2.50
Hdl Handle:
http://hdl.handle.net/10755/158479
Type:
Presentation
Title:
Early Stage Dementia: The Care-Recipient's Perspective
Abstract:
Early Stage Dementia: The Care-Recipient's Perspective
Conference Sponsor:Midwest Nursing Research Society
Conference Year:2005
Author:Kirk, Laura, MS, BSN, RN
P.I. Institution Name:University of Minnesota
Title:Predoctoral Student
Contact Address:School of Nursing, 6-101 Weaver Densford Hall, Minneapolis, MN, 55455, USA
Contact Telephone:612-928-3001
The movement towards earlier diagnosis of dementia provides, in
theory, the opportunity for the impaired person to play an active role in
decision making and planning for the future. However, little is known
about the experience of the person with dementia as the care-recipient has
been virtually ignored in dementia research. It seems likely that the
perspectives and concerns of persons living with dementia differ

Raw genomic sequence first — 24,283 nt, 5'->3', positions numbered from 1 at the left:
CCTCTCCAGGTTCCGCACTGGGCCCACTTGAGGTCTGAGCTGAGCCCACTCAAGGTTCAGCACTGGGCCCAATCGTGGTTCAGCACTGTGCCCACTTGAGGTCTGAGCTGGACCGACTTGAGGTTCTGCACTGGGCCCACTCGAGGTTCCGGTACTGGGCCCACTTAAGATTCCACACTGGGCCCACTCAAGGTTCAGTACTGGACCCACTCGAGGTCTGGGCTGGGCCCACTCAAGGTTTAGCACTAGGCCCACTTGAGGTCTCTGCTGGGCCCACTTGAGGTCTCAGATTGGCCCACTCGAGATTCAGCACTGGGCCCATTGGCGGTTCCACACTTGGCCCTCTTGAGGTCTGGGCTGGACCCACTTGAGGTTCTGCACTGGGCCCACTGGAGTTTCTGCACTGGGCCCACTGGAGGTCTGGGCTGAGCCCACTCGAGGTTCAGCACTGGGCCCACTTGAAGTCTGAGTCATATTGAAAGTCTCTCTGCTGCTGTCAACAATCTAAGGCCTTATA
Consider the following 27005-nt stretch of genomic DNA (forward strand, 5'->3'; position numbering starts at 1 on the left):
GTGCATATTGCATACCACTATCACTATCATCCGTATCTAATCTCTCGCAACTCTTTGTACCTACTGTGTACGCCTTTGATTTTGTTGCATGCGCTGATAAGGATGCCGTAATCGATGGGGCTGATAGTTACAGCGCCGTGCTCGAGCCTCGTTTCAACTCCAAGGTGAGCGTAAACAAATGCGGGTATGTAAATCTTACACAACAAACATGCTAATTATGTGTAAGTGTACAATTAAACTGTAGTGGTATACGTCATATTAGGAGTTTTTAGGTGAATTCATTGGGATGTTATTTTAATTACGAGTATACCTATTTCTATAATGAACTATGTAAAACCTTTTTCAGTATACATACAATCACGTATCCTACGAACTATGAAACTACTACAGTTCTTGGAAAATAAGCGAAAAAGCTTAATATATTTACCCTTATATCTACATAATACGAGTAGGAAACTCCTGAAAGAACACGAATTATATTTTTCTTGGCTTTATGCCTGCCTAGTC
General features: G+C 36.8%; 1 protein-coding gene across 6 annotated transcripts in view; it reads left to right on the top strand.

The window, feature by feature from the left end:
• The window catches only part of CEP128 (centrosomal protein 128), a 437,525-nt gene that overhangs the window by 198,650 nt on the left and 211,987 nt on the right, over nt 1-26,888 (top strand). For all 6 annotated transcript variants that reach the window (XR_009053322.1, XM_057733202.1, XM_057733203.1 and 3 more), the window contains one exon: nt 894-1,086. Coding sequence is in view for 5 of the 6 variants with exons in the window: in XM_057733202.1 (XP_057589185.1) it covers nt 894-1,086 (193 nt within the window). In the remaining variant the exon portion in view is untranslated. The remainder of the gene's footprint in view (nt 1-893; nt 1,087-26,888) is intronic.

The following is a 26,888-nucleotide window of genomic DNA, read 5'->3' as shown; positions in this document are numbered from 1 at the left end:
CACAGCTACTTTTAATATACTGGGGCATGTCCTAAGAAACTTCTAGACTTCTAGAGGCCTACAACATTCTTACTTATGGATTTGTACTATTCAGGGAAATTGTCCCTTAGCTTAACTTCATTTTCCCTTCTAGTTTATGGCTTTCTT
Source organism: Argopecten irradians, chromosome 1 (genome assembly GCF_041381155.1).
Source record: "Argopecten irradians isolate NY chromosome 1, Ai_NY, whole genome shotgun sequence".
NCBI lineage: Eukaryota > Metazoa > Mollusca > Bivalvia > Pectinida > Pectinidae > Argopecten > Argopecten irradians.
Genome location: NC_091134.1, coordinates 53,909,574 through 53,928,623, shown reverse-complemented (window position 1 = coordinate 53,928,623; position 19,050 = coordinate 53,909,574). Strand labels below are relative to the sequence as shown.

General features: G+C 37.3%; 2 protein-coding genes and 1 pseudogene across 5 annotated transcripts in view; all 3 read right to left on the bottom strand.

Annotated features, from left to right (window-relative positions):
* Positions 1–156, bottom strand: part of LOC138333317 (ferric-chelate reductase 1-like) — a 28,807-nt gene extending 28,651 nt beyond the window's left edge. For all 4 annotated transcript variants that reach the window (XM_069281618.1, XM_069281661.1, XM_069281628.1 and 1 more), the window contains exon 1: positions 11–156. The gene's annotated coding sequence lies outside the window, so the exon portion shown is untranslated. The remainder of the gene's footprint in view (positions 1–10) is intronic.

substantially from those of their family caregivers. Thus, the purpose of
this study was to examine the perceptions of persons in the earliest stage
of a dementing disorder.
We conducted semi-structured interviews with care-recipients who took part
in a NINR-funded intervention study for dementia caregivers. Participants
responded to open-ended questions about their experiences since they began
having memory problems. Qualitative methods were used to identify themes
from the responses of 30 care-recipients who had a diagnosis of
progressive dementia and an MMSE score of 25 or above.
Care-recipients were mostly male (67%), ranging in age from 54 to 91 with